Mary Lucia: talking with Derrick Stevens about race and music

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Derrick Stevens, The Current's Production Manager, joins Mary Lucia for this week's video chat. (Luke Taylor | MPR)

Derrick Stevens, The Current's Production Manager, joins Mary Lucia to talk about a recent event he participated in entitled, "A Candid Conversation on Race and Music." The event focused on music and race in Minnesota and in the wider music and entertainment industries.

Here is Mary and Derrick's conversation:

MARY LUCIA: Hey guys, it's Looch. I want to talk to my friend, Derrick Stevens, who's the production manager here at The Current. D! You were involved in an event that happened last week that I wish so much that I could have been to, but it was A Candid Conversation on Race and Music. Now, I'm sure you had ideas before you went into this as to what you hoped to get out of it. Just give me a little background about what your intentions were putting together an event like that.

DERRICK STEVENS: Well, what we wanted to do was, basically, as it states, we wanted to have an open conversation about race and music in this city in particular, and we wanted to talk about how black people, how communities of color, can have more access to spaces, to venues. So we had promoters on the panel, we had singers on the panel, we had a professor on the panel, so everyone had something that they could bring to the conversation. So we just wanted to basically have a conversation where people felt the space was comforting enough where they could be honest with what we have to go through as black artists in this town.

MARY: And even that's a big enough of a topic — artists and music and race — but at this time in this place in this world, people are hurt. People are feeling useless in some ways, and helpless. Was there a sense of that along with that dialogue?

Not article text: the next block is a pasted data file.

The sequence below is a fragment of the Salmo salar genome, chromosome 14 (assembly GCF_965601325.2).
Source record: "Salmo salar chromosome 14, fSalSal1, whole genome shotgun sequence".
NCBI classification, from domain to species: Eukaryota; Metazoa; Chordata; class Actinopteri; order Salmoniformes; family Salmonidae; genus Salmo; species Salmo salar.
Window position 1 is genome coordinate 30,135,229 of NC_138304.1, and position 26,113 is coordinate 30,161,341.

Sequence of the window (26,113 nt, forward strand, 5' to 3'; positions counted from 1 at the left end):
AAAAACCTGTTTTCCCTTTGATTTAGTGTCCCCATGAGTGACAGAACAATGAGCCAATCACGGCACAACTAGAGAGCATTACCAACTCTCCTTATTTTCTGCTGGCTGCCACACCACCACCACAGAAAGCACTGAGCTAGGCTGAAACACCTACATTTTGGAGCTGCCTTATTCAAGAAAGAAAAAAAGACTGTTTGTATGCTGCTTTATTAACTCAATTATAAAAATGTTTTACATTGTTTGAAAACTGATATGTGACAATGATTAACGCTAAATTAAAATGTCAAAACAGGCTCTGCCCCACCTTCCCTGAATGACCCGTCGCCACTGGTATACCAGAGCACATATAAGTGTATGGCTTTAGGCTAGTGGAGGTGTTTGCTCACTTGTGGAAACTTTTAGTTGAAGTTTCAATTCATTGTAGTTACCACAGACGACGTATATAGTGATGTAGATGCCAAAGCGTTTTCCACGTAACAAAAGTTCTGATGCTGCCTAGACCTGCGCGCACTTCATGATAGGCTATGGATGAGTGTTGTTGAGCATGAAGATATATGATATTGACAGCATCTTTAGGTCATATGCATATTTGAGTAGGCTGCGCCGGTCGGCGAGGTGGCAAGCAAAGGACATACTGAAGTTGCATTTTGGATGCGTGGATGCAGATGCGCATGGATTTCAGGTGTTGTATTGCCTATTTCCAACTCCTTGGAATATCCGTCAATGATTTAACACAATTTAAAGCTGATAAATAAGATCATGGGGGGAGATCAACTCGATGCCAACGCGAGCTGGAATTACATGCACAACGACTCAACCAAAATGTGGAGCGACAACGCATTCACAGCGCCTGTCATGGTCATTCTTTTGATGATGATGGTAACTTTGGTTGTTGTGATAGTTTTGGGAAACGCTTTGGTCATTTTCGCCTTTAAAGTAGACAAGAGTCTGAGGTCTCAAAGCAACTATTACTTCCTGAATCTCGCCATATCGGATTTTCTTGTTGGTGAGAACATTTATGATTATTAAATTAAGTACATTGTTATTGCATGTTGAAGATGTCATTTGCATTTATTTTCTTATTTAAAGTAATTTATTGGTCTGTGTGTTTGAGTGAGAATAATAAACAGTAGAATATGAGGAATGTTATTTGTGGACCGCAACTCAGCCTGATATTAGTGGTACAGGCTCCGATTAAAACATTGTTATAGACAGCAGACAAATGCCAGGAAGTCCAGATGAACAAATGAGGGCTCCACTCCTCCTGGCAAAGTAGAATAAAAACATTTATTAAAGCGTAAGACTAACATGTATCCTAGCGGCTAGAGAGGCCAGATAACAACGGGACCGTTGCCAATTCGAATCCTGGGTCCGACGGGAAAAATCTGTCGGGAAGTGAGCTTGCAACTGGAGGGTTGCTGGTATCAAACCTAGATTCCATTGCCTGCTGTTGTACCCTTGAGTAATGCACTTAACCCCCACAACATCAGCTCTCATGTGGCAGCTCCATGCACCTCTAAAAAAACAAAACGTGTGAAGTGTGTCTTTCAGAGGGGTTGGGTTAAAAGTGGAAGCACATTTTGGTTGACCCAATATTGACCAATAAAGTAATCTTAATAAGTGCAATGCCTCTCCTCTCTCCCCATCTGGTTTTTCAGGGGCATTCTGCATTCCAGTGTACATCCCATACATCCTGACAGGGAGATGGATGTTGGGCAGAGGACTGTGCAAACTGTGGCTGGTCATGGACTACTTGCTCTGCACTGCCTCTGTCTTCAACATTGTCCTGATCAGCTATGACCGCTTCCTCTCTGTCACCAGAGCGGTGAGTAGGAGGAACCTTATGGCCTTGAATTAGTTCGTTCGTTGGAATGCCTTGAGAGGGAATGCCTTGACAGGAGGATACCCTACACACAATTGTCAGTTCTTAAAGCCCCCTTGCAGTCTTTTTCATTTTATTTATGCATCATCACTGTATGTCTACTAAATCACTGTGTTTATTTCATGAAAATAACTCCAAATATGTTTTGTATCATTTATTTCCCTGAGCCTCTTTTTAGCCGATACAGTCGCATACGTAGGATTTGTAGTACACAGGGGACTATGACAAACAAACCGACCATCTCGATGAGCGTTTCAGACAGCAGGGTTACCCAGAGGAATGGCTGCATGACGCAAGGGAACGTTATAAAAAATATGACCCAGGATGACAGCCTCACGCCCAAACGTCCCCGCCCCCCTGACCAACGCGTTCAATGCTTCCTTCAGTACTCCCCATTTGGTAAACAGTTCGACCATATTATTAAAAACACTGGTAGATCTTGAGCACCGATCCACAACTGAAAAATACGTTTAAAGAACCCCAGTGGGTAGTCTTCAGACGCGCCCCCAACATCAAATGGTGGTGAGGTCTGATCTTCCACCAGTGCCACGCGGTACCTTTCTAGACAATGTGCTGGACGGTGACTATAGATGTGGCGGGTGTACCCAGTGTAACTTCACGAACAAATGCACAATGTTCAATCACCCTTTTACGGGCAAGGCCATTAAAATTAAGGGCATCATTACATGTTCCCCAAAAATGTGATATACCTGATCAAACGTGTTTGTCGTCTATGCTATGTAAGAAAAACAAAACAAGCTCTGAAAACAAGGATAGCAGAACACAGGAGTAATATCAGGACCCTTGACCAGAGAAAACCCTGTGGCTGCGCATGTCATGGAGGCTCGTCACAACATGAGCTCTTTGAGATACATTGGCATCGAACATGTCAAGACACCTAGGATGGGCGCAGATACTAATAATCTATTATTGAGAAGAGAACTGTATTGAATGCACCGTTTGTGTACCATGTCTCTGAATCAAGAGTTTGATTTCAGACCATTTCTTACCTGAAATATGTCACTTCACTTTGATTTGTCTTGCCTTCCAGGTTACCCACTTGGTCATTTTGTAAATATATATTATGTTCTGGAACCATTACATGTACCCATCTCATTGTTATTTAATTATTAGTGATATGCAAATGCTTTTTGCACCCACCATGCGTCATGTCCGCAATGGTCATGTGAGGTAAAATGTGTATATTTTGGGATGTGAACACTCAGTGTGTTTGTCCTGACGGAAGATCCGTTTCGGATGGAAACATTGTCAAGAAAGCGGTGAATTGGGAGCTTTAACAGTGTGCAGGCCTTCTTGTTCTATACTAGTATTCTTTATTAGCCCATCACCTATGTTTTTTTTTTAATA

DERRICK: I think there was a sense of that, but we were trying to figure out what we could do to make this situation better, and not just harp on what the issues are, but how we can come together collectively to take care of these issues, and to move these issues forward. So yeah, we did have somewhat of that conversation where it's like, "Look, you know, we're looking at the injustices in the criminal justice system; we're looking at black me being shot and killed by police officers and no one being held accountable," so we could have taken the conversation here and there. Luckily, we had a great moderator in Pete Rhodes to kind of keep things focused, so we mainly talked about the music business, the promotional side of equity in town and things like that, so we kind of kept it more focused in on the music and the entertainment culture in the city.

MARY: Was there any one brainstorm or really good idea that came out of this that you thought, "Wow! That I'd not thought of."

DERRICK: Nothing in particular that comes to mind. There were a lot of conversations about how can artists of color get more exposure on the air, how can they get more exposure in the club scene. One thing that did come out of that was maybe having a showcase where artists of color can be showcased. Because right now, they feel like there's a competition between artists of color in this town, where if you're a black artist female, then you kind of get put into a category, and it doesn't matter what genre of music that you're performing, "You're a black female, so we can utilize you for this, or we can utilize you for this." And I think it's where they want to be not just utilized when the time calls for it because you need a black artist, but they want to be able to have their music and their art out there on a regular basis, you know?